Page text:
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Dear New and Aspiring Photographer

Dear New and Aspiring Photographer....
I was you, not so long ago. I wish that I knew then what I know now. But maybe I wouldn't be where I am now if I new what I knew now. In the end, I hope that I can help you, even if just a little bit, to understand the basics of what this new found love entails. 
You're going to feel like a tiny bug in a great big world. Think, "It's a Bugs Life" and imagine it's real life. It's kind of like that. Between the hundreds of other photographers in your community and the constant "let's all look like each other"'s a never ending world. 
...don't fall into it. 
You are a beautiful bug -- and though you are but little, you are mighty when you realize that you are different than the rest.
You're unique.
You have your own style.
You don't have to edit like everyone else.
You don't need those $100 presets and actions or those $25 fake sky backgrounds.
You don't have to use 1,000's of photo props and wonder where on earth you're going to store them.
You don't have to have the best camera on the market.
You don't have to do everything -- maternity, newborn, wedding, family, boudoir....
...scratch that....
you can't do everything.

Take a deep breath. 
Count to 10. 
I'm about to simplify your life in 2 minutes flat.
  • You don't need the best camera in the whole world. In fact, I've been doing this for 5 years now and I just upgraded to a "professional" camera 2 months ago. For this entire time I have used the lowest man on the totem pole when it comes to cameras. I invested in a nice lens and tried my best in every way possible to make it work. You'll have struggles, you'll wish you had a better camera -- but when you learn your camera, front to back, inside and outside, you'll own it. I mean really, rock it.
  • You don't need to use fake skies and presets/actions. In fact, most of the time, they look awful. Don't waste your money on someone else's style. Did you hear me? Don't pay for someones style when it's not your own. Nine times out of ten, you'll end up ditching those actions and presets in a year, because you either hate them, don't understand how they work, aren't the proper colors for the lighting, or aren't your style....period. Your clients want you to capture them. They don't want someone else 1,000 miles away to capture them and make their photos over saturated and dated.
  • You don't need props in every single photo session. Please don't go out and spend a ton of money on them. You won't use half of them. Kids will end up throwing them all over the place (don't buy anything breakable!). You'll use them for mini sessions and special occasions, but your photography business is not dependent upon what props you do or don't have. If clients pass you up because you don't have the props they want, then they aren't truly in this to capture their family. Yes, try to make things work, but don't bend over backwards.
  • Own your own style. If you don't know what your style is, figure it out. The moment you stop trying to edit your photos and take photos the same way everyone else does, is the very moment you begin to own your own style. It's the very moment you start succeeding, becoming less stressed, and people really start noticing you. You're unique, embrace it!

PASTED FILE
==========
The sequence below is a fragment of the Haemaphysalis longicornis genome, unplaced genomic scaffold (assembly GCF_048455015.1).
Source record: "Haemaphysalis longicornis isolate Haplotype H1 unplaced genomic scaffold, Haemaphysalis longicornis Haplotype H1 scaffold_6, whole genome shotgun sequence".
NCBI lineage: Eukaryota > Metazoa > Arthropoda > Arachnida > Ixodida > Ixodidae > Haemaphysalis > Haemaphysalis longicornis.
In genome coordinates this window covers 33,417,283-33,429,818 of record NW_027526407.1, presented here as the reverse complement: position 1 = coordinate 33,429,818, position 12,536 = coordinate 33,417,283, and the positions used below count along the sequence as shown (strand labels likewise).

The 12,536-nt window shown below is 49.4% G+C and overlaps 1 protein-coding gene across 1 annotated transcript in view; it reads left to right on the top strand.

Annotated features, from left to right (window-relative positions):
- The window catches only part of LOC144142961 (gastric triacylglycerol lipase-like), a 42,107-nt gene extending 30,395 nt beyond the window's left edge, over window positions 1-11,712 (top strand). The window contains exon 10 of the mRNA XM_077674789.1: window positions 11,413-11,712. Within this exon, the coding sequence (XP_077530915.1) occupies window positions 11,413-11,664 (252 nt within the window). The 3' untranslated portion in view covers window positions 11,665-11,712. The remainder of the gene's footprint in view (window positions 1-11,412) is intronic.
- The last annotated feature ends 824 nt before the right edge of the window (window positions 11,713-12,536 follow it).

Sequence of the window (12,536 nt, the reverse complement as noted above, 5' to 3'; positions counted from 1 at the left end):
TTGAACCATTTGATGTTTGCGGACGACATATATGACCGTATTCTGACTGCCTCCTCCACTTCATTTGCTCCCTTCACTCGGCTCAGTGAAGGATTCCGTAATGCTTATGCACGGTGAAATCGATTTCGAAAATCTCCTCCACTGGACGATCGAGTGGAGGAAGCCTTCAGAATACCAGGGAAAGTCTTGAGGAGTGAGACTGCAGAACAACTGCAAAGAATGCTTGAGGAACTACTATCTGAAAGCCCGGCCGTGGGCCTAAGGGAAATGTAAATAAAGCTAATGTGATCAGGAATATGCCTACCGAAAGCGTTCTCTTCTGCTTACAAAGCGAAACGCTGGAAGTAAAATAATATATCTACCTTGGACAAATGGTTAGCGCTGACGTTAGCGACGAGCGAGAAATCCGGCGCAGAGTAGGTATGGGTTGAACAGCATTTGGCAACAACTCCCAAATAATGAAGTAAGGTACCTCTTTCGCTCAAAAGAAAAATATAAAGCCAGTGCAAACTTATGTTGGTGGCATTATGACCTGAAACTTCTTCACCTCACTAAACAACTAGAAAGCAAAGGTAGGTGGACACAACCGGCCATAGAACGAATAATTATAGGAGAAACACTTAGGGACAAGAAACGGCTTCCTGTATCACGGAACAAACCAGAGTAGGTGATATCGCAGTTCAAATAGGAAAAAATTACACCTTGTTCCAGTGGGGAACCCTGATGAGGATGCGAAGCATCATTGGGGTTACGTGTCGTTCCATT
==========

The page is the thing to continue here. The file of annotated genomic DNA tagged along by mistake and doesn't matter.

• Realize that other photographers aren't your competition. You are your own competition. There is no competition when it comes to art. We all have different ways of doing things and that's what makes this business so incredible. Van Gogh did not care about other artists, and look at his work now. You should feel the same exact way.
  • Worry less about being famous and making money, and more about making your clients happy. Yes, make them pay you. I'm not telling you to do stuff for free. But spend more time worrying about perfecting your style, connecting with your clients, and really being in the moment with them.
  • Don't do stuff for free. You're a business, artist, and great person. You wouldn't expect someone to make a portrait of you for free, so why should your photography be free? You put hard work and time into it -- value yourself, and others will value your work for the price that you set. You'll attract the people you want by the price and standard that you set of and for yourself.
  • It's ok to say no. And sometimes it's better off. Sometimes clients aren't a good fit. Sometimes they're going to cause you more drama than necessary. And sometimes, you're just overwhelmed and need to take a step back. Do it. Re-coop. And then come back swinging.
  • Find your niche and stay there. You can't do everything, nor should you try to. Find what you love and what you're good at -- maybe it's families, maybe it's weddings. Whatever it is, own it, rock it, perfect it, and your business will flourish. 
There are so many more things I wish I could say to you. It is a never ending learning process. But know this....

be kind in all that you do.

be patient with everyone.

never compare yourself to someone else unless it is to better yourself.

do what you do and be good at it.

but most of all, never stop learning. 

Because the moment you do, is the moment you fail.

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